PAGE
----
Ensartinib shows CNS response in ALK-positive NSCLC
Ensartinib, a small-molecule ALK tyrosine kinase inhibitor (TKI), has demonstrated intracranial response in patients with ALK-positive non-small-cell lung cancer (NSCLC) with central nervous system (CNS) metastases.
In a multicentre phase I/II study that included 26 patients with ALK-positive NSCLC and asymptomatic CNS metastases at baseline, ensartinib treatment resulted in CNS responses regardless of whether patients were ALK-TKI–naïve or had received prior treatment with crizotinib and/or a second-generation ALK-TKI. [ELCC 2017, abstract 88O]
“Among 13 patients with baseline CNS target lesions, intracranial response rate as assessed by investigator was 69 percent, including one complete response. Stable disease was observed in 31 percent of patients, resulting in a disease control rate of 100 percent,” reported lead author Dr Karen Reckamp of City of Hope, Duarte, California, US.
“Three patients with baseline target lesions were ALK-TKI–naïve, and their intracranial response rate was 100 percent,” she continued. “Among eight patients with baseline target lesions previously treated with crizotinib, intracranial response rate was 62 percent. In the two patients who had received prior treatment with crizotinib and a second-generation ALK-TKI, one patient achieved partial response and one had stable disease.”
In the other 13 patients with nontarget CNS lesions at baseline, one patient achieved complete response, while eight had stable disease.
Among the 10 responders (nine with target lesions, one with nontarget lesions), the median duration of response exceeded 5.8 months, with the longest duration of intracranial response being 24 months.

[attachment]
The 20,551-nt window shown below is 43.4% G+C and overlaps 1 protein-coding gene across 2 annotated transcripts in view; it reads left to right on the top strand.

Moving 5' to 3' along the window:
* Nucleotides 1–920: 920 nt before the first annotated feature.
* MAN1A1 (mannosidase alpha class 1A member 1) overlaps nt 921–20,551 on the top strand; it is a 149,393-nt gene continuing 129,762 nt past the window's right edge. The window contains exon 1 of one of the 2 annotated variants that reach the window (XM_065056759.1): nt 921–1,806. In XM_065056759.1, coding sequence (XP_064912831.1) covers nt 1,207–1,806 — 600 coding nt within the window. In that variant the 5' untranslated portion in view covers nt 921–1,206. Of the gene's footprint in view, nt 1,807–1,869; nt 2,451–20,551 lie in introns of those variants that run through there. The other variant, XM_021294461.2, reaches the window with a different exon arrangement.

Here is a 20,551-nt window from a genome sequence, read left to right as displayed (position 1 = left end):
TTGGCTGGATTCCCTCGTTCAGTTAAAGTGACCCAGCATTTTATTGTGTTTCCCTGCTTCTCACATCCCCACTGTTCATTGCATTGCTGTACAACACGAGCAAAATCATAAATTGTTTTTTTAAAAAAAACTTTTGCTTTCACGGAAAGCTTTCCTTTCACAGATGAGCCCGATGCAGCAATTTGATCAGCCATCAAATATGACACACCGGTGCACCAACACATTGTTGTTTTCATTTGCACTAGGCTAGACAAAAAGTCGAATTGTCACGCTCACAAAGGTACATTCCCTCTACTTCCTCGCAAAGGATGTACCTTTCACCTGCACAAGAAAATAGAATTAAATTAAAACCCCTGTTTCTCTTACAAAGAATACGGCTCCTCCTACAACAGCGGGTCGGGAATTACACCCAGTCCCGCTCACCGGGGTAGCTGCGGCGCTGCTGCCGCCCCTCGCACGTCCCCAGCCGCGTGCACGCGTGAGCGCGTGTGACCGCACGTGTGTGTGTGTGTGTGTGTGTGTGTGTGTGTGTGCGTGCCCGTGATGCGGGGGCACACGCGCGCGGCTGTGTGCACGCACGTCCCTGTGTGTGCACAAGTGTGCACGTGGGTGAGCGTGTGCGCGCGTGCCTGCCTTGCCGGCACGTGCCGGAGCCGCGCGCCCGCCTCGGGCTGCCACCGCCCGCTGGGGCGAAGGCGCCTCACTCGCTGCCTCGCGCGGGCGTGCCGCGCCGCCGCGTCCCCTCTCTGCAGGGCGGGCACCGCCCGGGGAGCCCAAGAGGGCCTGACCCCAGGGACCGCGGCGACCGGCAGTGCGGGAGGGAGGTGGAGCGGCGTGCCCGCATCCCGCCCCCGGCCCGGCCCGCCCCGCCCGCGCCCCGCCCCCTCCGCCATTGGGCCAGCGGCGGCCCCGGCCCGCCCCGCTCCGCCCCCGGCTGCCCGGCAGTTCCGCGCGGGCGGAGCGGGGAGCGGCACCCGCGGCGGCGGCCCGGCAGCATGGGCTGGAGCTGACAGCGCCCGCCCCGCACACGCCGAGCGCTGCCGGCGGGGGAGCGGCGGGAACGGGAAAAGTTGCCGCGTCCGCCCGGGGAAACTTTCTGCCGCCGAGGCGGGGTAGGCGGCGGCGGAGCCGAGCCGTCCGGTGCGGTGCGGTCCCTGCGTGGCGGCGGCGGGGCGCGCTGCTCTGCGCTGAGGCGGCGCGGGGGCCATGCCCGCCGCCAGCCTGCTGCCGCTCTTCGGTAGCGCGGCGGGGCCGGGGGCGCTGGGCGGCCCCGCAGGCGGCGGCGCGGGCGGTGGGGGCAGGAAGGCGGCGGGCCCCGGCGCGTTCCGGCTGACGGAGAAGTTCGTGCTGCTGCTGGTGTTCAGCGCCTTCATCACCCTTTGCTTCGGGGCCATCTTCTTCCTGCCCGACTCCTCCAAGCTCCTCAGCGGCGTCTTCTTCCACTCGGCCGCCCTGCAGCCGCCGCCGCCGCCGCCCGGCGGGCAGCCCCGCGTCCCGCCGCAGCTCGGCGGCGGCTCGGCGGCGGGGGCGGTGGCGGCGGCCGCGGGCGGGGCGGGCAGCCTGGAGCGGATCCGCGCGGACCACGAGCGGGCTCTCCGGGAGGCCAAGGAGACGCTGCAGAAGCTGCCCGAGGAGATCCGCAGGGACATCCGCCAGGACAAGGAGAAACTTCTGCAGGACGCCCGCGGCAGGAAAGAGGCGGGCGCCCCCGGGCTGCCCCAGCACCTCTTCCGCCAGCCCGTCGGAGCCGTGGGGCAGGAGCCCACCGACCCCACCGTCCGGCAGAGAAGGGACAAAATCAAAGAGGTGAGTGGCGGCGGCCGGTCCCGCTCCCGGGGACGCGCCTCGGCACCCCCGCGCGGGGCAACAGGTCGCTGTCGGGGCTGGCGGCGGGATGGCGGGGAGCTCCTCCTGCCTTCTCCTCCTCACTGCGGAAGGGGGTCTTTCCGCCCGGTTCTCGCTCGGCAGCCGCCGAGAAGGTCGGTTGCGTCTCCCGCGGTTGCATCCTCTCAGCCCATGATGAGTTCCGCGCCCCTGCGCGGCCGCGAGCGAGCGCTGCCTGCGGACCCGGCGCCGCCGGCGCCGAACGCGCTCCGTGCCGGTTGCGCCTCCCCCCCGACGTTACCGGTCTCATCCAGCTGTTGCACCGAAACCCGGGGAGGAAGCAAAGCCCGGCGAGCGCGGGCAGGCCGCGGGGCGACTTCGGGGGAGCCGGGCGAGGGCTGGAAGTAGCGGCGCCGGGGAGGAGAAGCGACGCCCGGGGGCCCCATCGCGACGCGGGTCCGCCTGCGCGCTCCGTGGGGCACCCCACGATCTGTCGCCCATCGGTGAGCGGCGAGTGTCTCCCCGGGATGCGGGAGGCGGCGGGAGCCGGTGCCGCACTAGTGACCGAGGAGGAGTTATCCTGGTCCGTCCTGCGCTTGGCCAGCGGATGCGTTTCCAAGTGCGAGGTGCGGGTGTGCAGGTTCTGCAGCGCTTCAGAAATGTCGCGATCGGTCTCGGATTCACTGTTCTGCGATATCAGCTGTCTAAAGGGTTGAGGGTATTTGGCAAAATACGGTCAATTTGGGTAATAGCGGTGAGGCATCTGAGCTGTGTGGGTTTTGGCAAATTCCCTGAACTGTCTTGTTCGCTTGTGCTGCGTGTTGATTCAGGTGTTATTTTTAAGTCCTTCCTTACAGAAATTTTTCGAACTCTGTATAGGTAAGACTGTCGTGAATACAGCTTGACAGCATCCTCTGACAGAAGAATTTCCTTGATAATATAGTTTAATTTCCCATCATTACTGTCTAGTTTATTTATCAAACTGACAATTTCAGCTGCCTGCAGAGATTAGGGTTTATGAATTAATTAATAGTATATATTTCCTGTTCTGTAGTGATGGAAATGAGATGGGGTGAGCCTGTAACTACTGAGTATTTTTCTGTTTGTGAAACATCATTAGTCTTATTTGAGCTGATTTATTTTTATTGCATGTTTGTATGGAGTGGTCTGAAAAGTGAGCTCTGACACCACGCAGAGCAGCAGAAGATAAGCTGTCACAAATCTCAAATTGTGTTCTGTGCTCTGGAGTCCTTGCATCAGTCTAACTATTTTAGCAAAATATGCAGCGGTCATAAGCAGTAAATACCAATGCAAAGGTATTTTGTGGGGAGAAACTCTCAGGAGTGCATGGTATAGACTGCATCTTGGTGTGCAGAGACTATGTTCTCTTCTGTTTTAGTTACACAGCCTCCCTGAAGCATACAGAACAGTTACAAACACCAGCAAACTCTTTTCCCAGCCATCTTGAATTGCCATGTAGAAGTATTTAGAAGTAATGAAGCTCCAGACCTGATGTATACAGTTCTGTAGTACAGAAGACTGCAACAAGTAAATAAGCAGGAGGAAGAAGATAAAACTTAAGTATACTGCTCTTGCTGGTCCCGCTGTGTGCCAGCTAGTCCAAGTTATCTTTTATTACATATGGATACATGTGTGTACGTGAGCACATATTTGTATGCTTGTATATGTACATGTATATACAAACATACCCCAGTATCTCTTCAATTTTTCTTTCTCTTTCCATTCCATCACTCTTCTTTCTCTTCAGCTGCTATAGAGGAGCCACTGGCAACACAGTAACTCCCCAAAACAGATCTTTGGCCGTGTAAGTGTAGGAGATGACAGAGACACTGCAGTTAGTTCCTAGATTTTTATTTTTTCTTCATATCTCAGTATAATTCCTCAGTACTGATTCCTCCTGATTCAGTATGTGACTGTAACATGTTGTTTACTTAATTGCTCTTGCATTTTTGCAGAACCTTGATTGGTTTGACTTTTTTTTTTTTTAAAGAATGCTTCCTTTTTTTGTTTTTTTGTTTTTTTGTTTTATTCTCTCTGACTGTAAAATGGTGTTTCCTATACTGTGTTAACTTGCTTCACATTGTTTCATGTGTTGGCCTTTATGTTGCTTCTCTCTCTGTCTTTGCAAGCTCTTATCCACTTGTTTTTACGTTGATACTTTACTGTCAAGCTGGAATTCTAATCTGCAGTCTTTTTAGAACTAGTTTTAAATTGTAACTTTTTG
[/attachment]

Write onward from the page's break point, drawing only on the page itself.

“Ensartinib is a potent small-molecule ALK-TKI with additional activity against MET, ABL, Axl, EPHA2, LTK, ROS1 and SLK,” explained Reckamp. “In animal studies, CNS concentration of ensartinib at the therapeutic dose was four times higher than the inhibitory concentration 50 percent [IC50] for growth inhibition of ALK-positive cells in vitro. Furthermore, ensartinib was significantly more effective than crizotinib at inhibiting intracranial growth of a SH-SY5Y neuroblastoma model harbouring the F1174L mutation.”
Patients in the study received ensartinib orally at a dosage of ≥200 mg daily on a continuous 28-day schedule. The 225 mg daily dose was subsequently selected for further evaluation.
While the study included patients with or without systemic disease, patients with CNS disease only were required to have at least one measurable target lesion ≥3 mm in diameter.
“Our findings suggest that use of ensartinib may result in favourable outcomes in patients with ALK-positive NSCLC with CNS metastases,” said Reckamp. “The ongoing phase III eXalt3 trial is comparing CNS response rate and time to CNS progression with ensartinib vs crizotinib as first-line treatment for ALK-positive NSCLC.”
“One unanswered question in the treatment of ALK-positive NSCLC is whether there are meaningful differences in intracranial efficacy between next-generation ALK-TKIs,” commented Dr Sanjay Popat of the Royal Marsden Hospital, London, UK. “Prospective genotype-directed data are needed to address the questions of which next-generation ALK-TKI to use after crizotinib, and whether ALK genotype matters. Another question is whether next-generation ALK-TKIs should be used upfront.”